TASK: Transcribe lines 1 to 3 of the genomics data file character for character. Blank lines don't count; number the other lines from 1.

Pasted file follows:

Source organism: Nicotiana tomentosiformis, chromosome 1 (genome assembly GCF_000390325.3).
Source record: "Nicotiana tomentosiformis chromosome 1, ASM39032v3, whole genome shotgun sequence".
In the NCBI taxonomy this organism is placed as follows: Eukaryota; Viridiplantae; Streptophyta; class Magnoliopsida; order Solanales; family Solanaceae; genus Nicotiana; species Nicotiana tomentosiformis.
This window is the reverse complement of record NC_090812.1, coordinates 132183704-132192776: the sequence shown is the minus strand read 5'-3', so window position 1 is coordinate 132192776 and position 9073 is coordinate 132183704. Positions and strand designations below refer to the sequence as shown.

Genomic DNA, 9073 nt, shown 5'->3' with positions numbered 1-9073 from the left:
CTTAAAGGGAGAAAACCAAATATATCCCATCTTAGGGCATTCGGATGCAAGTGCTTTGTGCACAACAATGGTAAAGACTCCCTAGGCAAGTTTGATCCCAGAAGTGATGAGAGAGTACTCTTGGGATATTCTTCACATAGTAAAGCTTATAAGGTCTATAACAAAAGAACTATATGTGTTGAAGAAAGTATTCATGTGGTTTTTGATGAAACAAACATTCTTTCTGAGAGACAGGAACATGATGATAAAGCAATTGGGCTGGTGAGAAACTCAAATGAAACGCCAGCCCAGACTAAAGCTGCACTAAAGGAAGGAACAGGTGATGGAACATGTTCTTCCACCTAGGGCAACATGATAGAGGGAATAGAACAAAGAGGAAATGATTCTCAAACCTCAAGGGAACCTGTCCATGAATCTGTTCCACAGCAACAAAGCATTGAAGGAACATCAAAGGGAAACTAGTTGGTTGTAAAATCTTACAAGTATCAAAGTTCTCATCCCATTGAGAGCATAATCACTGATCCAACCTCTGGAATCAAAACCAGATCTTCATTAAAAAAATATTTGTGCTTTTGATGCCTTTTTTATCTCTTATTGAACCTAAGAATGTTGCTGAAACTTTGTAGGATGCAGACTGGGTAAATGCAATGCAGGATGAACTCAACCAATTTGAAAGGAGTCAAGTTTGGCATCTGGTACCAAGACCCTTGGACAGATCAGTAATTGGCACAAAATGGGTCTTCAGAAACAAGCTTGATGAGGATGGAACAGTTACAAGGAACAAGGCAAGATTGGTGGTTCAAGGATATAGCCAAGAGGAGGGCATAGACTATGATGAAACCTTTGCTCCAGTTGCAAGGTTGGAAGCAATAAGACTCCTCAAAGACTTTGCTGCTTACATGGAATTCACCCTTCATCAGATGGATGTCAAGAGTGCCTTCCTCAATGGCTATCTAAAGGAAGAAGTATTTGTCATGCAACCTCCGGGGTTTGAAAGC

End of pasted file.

Source organism: Nicotiana tomentosiformis, chromosome 1 (genome assembly GCF_000390325.3).
Source record: "Nicotiana tomentosiformis chromosome 1, ASM39032v3, whole genome shotgun sequence".
In the NCBI taxonomy this organism is placed as follows: Eukaryota; Viridiplantae; Streptophyta; class Magnoliopsida; order Solanales; family Solanaceae; genus Nicotiana; species Nicotiana tomentosiformis.